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In Memoriam: Terry Demezas

In Memoriam: Terry Demezas

July 17, 1953 – December 16, 2004

by Eric Meyer

Originally published in American Lutherie #81, 2005 and Big Red Book of American Lutherie, Volume Seven, 2015

Terry Demezas died unexpectedly on December 16, 2004. The call from Vicky Demezas left me stunned. My associations with Terry reach back twenty-five years.

That night when I had time to think about it all, memories started flooding in. I first saw him bent over an ailing guitar at Kent Rayman’s shop sometime in the early 1980s when I was trying to get my own repair business going in Portland, Oregon. Terry was a tall guy and he always had trouble with normal-sized workbenches. I’ve been storing his oversized bench in my shop for years. In what proved to be our last conversation, he said that he was going to reclaim it and get back into guitar building. That’s the way that I think of him. He changed hats many times in his too-short life but he approached each metamorphosis with energy and thoroughness. He had the soul of a responsible gypsy.

When I flaked off and ran away to Europe, Terry ran my shop for me. When I returned, I asked him to keep running it. Over the ensuing years we’ve kept in contact, and he would tell me of his current projects and loves. I remember very well when he fell in love with Mexico and Vicky, and brought her back to Portland. He started a cultural exchange, “sister city” program with a small town near Vera Cruz that went on for many years and changed the lives and awareness of folks from both places. I remember him telling me of how Bob Lundberg’s beautiful and blond daughter, Branwyn, caused much distraction in the local boys. I wish I had participated, but my gypsy days were over.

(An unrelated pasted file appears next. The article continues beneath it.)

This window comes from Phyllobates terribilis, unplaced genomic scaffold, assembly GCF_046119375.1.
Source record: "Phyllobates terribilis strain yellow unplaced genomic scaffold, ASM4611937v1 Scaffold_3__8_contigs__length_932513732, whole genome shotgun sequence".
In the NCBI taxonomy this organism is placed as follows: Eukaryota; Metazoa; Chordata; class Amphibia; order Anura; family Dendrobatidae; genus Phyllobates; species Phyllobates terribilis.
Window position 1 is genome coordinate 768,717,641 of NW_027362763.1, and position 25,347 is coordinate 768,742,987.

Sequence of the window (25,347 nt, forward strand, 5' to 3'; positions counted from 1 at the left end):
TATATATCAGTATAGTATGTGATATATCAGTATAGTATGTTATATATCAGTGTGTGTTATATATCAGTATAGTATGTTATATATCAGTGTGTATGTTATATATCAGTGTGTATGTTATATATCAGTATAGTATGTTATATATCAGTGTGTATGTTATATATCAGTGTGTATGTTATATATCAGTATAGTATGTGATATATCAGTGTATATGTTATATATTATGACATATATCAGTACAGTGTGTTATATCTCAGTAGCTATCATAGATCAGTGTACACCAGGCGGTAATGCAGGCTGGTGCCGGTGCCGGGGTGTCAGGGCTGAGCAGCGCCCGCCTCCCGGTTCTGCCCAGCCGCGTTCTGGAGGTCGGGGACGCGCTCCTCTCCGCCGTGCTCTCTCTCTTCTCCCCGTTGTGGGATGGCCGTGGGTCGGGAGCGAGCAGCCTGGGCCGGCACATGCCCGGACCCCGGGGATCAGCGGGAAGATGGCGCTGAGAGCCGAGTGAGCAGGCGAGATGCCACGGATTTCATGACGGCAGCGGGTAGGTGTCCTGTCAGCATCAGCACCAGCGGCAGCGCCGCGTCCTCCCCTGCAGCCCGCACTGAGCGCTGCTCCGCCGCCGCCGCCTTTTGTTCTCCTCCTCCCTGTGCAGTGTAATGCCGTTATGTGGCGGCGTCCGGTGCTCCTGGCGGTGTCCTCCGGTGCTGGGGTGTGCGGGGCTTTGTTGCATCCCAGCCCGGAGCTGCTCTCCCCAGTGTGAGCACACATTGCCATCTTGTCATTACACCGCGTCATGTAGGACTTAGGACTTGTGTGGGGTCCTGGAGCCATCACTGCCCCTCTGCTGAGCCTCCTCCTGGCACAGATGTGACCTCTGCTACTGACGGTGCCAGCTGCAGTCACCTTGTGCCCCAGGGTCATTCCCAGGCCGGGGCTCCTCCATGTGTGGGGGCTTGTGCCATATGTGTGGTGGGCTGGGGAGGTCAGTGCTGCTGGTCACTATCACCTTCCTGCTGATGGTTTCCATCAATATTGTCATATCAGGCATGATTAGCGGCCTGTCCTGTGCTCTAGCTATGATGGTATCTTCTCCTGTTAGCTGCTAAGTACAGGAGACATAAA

Photo by Cathy Monroe.

He was alternately an archery bow manufacturer, a guitar maker again, a nursing student, and a hospice nurse. Through all of these later times he was a fisherman and that was probably why I was there to hear of all the changes in his life. He would call me up and lure me out of my basement shop with the promise of a ride to the Deschutes River and a day of fly-fishing. We had two hours each way of philosophy and catching up, and dinner at the Warm Springs Café. In the last two years his news really astounded me.

For his fiftieth birthday Terry decided to give away one of his kidneys. He found a stranger on the Warm Springs Indian Reservation who needed one and that was that. I imagine a few folks tried to talk him out of that one, but he persisted. One was evidently enough for him. Next, I get a call from Bob Steinegger asking me to make mastodon-ivory bridge pins for a totally tricked-out guitar that Terry was ordering for an old friend. When Steiny and I drove to Salem, Oregon, for Terry’s funeral service, we met the guy. The gift had come out of the blue.

We grieved with Vicky and Terry’s much loved daughter Myriam. Chris Brandt had gotten the news and was there. We talked about trying to round up one of Terry’s earlier guitars, but we didn’t know where to start to look. Michael O’Dohmnaill may still have one in Ireland. Vicky and Terry had parted ways as friends many years before and he was engaged to marry again. He was teaching his future adopted son to play the Beatles.

Terry was a better fly fisherman than I am. In his extra-long green waders he looked like Gumby. He would work a spot on the river for all it had to give, often finding its hidden prizes behind submerged rocks. When the spot didn’t pan out he would move on. I’d still be flagellating the same stretch, sure that if I found the right pattern, a fish would find me. When I finally looked up Terry was somewhere around the bend, long gone, exploring a new place. I probably won’t be fishing as much now that he is gone.